Ahmadinijad spoke today at the Conference of Palestine being held in Iran and mentioned the inapproriateness of appointin zionists as mediators. Ross’s appointment was received as what it was – insincerity and cynicism.
    What of Mullen’s comments on Iranian possession of sufficient enfriched uranium? Shot across the bow of the zionists? I mean, why bother with more sanctions/threats if the Iranians already have the enriched uranium? Sounds like paradigm shift in negotiation.

  14. Clifford Kiracofe says:

    The shiksa and the schmuck?
    The Gulfies don’t need lectures on Iran. Did Ms. Clinton stop by the port area in Dubai and notice the Iranian dows as far as you can see…?
    Wasn’t Kessler one of the journalists linked somehow to the Franklin case? [yes.]
    The shiksa and the schmuck…

  15. mo says:

    “Cheshire Puss …. Would you tell me please, which way I ought to go from here?’
    ‘That depends a good deal on where you want to get to,’ said the Cat.
    ‘I don’t much care where’ said Alice.
    ‘Then it doesn’t matter which way you go,’ said the Cat.”
    The message(s) coming out of the White House each day are becoming more and more confused, mixed and on some levels surreal.
    One has to wonder, is this intended or is there an Alice in Wonderland situation going on? Does the administration, like Alice not care or more disconcertingly, can we change Alice’s response to ‘I don’t much know where’.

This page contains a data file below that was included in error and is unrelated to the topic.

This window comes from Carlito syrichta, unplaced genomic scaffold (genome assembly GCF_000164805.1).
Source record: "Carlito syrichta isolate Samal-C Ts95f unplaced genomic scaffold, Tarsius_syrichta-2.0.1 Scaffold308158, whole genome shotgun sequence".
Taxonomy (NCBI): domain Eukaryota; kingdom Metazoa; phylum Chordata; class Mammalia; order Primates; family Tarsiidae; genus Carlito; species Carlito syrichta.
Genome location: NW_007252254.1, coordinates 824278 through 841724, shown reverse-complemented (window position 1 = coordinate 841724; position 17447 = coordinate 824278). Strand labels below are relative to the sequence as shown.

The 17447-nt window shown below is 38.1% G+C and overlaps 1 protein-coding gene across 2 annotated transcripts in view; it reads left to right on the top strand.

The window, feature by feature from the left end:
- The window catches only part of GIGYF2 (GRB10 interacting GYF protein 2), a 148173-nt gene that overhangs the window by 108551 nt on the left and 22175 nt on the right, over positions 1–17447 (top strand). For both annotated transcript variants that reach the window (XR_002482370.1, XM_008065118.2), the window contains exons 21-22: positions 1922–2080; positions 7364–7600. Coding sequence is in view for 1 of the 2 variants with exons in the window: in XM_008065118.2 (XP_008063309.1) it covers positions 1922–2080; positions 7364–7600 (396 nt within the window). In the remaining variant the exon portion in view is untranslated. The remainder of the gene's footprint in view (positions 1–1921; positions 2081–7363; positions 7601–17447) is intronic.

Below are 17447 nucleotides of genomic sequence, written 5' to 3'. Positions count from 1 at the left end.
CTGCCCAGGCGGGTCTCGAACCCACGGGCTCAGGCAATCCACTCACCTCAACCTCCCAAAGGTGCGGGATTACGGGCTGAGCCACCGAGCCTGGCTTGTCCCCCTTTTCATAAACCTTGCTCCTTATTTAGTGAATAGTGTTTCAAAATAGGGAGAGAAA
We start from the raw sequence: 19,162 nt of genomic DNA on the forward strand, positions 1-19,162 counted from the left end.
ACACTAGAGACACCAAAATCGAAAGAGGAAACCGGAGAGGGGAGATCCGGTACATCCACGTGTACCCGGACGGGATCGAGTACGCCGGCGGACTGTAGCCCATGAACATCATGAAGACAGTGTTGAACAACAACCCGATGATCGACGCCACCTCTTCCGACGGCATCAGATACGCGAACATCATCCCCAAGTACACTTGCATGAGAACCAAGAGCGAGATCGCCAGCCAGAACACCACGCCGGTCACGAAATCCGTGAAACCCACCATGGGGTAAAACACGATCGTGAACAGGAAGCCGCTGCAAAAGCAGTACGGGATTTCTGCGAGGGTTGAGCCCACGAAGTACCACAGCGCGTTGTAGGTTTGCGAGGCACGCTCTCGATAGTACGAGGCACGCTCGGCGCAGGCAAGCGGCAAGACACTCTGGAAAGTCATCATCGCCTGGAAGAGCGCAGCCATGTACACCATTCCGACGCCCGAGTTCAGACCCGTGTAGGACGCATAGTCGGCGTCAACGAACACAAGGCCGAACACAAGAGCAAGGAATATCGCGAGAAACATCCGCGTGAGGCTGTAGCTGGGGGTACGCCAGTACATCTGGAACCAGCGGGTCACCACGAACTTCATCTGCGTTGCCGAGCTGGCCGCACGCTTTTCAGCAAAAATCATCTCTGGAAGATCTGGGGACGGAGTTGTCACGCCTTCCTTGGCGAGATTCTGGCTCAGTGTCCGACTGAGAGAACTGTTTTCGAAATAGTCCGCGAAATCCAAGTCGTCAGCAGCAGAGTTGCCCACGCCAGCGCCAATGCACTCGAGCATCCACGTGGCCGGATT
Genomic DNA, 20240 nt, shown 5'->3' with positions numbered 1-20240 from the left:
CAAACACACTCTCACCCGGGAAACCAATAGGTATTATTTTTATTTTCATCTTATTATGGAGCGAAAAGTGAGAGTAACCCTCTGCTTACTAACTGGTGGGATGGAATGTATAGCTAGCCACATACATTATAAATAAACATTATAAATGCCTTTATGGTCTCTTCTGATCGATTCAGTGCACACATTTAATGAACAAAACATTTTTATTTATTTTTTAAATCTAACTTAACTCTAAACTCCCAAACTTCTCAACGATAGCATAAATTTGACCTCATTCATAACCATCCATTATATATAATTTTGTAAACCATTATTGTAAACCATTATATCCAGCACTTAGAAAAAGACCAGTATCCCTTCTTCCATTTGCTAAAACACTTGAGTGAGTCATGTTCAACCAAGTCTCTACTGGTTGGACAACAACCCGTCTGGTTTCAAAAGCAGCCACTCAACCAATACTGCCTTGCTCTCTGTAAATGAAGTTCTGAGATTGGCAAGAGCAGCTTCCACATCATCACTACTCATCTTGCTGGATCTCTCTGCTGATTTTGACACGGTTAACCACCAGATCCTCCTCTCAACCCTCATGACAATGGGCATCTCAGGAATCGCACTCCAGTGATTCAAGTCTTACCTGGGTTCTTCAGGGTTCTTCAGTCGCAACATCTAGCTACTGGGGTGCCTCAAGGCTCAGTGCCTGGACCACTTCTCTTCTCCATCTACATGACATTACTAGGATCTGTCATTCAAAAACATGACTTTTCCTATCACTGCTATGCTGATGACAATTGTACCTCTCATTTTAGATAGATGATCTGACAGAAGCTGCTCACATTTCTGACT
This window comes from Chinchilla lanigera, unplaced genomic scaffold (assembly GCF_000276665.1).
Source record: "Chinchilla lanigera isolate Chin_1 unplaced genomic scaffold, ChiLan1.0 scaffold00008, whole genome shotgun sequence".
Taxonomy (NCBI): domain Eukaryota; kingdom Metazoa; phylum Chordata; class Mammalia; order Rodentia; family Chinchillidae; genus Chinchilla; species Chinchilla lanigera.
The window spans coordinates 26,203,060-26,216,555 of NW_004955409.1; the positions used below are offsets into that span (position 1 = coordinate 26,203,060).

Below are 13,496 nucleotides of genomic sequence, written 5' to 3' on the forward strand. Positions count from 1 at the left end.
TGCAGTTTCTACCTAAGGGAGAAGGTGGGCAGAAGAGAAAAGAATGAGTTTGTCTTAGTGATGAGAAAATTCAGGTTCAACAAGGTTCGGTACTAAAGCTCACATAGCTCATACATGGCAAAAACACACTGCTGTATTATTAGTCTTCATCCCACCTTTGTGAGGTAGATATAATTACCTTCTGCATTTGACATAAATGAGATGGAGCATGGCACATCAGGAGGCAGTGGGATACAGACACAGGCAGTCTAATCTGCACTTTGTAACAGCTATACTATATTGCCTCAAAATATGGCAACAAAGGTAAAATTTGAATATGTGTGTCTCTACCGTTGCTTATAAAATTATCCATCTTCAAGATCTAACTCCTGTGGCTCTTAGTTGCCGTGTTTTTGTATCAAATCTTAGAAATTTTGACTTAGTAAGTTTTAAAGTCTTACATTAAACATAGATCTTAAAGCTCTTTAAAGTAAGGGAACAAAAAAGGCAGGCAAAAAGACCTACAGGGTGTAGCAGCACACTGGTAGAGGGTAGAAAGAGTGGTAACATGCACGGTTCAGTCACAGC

From the various players involved it seems Obama is looking to extend one “unclenched” hand but all the while waving the clenched fist. “Be our friend or else”.
    Aaron David Miller, Sam Power and Charles Freeman on the one hand, Ross and Feltman on the other. And Clinton; Which Clinton? The long-suffering Palestinians Clinton or the I Love New York so I love Israel Clinton?
    Is all this meant to keep the Iranians guessing? Is Obama trying the old Ali “dope on a rope” technique?
    And that is everyones problem right now. Whether you are in Virginia, Beirut, Tel Aviv, Damascus, Dubai or Tehran, you just have no idea which way this administration is headed. And you hav eno idea if this administration even knows where its headed.
    Are the doves there to placate the Iranians and the hawks the Israelis? Does one group exist as a sop to placate one of the players and if so which one?
    Is Obama trying to out-smart the chess like politics of the ME and we can’t see it because our senses have been numbed by 8 years of “you’re either with us or against us”?
    Damned if I can read the tea leaves just yet.
    We do know that the Israeli elections (mad hatters tea party) may have made Obamas job a. easier because he can afford to be tougher with the far right or b. more difficult as they will make EVEN less concessions than the slightly less right wing Kadima.